JOPLIN — Those who want to go green in rebuilding homes and businesses — or at least use products to help them cut down on energy costs — can find help in a local organization called GreenTown Joplin.
The group is a transplant from Greensburg, Kan., a farm community of about 1,400 residents that was destroyed by an EF-5 tornado five years ago. The town decided to build back using sustainable techniques and renewable energy.
Catherine Hart, co-founder and program director of GreenTown Greensburg and GreenTown Joplin, said Wednesday that Greensburg decided to build back in a sustainable fashion within a week after a tornado wiped out most of the town on May 4, 2007.
The fact that such a small community would make such a big commitment was novel, she said. The effort involved hundreds of public meetings to plan how to bring the town back in a sustainable way. Today, about 800 people have moved back into town, and most of its major buildings — from the school to the hospital — are Leadership in Energy and Environmental Design (LEED) certified buildings by the U.S. Green Building Council.
"It's like a living science museum to come to Greensburg," Hart said.
A wind turbine farm outside of town supplies enough electricity to power the city, with any residue being sold to the grid, Hart said.
The school was built largely with recycled materials, including wood repurposed from the salvage of Hurricane Katrina.
The town's farm implement dealership, BTI Greensburg, scrapped the standard design for its offices and built a LEED Platinum-rated building that serves as a model for others in the chain. In the process, the owners became interested in wind technology and erected two wind turbines to power part of the building and repair shop, cutting the operation's energy and water use by about half. The business now sells and services wind turbines, Hart said.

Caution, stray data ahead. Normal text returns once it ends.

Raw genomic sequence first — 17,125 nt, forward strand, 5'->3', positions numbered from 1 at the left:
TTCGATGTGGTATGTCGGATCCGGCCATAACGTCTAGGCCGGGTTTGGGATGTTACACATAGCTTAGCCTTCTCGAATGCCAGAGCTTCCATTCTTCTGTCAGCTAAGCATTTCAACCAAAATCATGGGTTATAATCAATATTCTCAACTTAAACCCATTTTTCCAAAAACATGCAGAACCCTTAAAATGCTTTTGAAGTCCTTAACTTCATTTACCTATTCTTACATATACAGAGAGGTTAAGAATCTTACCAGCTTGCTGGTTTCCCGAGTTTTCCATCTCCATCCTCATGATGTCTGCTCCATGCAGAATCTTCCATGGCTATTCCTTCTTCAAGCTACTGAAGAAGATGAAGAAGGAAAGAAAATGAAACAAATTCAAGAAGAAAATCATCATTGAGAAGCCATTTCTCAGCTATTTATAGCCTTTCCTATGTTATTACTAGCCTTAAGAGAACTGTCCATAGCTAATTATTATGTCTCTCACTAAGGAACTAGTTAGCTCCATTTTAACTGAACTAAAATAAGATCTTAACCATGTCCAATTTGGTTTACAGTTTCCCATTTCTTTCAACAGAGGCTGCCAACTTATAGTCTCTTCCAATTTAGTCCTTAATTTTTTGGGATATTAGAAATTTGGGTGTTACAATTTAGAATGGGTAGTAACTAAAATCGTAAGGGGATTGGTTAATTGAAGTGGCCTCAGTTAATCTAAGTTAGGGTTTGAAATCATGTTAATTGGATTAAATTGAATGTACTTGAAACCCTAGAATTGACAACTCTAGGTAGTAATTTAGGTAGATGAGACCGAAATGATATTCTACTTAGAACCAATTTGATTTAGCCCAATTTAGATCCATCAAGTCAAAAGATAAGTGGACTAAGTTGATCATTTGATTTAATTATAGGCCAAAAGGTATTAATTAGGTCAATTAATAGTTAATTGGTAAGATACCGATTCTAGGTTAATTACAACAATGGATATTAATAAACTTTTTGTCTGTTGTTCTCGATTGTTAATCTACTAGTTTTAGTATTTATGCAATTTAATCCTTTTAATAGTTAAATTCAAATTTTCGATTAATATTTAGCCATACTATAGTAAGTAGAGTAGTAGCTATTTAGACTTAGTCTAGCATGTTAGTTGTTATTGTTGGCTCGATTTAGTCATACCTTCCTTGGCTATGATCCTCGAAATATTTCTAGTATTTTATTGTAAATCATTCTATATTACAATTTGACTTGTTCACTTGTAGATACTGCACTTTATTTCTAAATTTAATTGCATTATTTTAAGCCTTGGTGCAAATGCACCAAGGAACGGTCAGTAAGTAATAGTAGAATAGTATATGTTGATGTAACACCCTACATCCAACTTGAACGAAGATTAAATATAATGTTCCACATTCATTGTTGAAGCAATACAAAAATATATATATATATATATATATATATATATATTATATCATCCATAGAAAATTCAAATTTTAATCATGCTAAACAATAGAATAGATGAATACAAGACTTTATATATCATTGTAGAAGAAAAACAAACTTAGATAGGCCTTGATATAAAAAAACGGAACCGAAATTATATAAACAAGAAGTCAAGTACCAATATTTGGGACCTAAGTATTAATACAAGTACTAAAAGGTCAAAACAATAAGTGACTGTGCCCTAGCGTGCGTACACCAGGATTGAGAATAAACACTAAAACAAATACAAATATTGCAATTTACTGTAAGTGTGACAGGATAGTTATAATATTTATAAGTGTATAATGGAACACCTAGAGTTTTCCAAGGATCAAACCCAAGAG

Some experimental homes that were constructed allow people from elsewhere to spend a night in one to check out the technology.
One, called the Silo Eco-Home, is constructed of concrete in a silo shape to withstand tornado winds. Hart said two cars were dropped onto the roof of the house to show the durability "because so many injuries occur when things are dropped through roofs in a tornado."
Greensburg reached out to Joplin and another tornado-ravaged city, Tuscaloosa, Ala., last summer, and established a Joplin branch of the GreenTown movement as a way of "paying it forward," for the help Greensburg received in rebuilding, Hart said. "We got a lot of resources and attention because we were the first disaster after Katrina, and the government was anxious to get it right" after complaints about slow disaster response and rescue for Katrina survivors, she said.
Wally Crane, of Crane Home Energy Consulting, said the Joplin branch of the GreenTown effort was established in November and recently held a workshop for building contractors on sustainable building techniques.
A similar session for residents who would like to know more about energy-efficient building will be held May 12 at the Joplin Area Chamber of Commerce.
He said the session would be handy to people who are not experienced in green building techniques and do not know how easy it is to incorporate energy- and water-saving features in their properties.
"Once people realize it doesn't have to be difficult, they tell others," and the goal is to get communitywide participation, Crane said.
Crane and Hart discussed the GreenTown initiative Wednesday at a seminar on green infrastructure and construction put on by the Missouri Department of Natural Resourcesand the city of Joplin at City Hall. It was intended to help other cities and contractors become acquainted with stricter regulations aimed at reducing water pollution from stormwater runoff that will go into effect this year.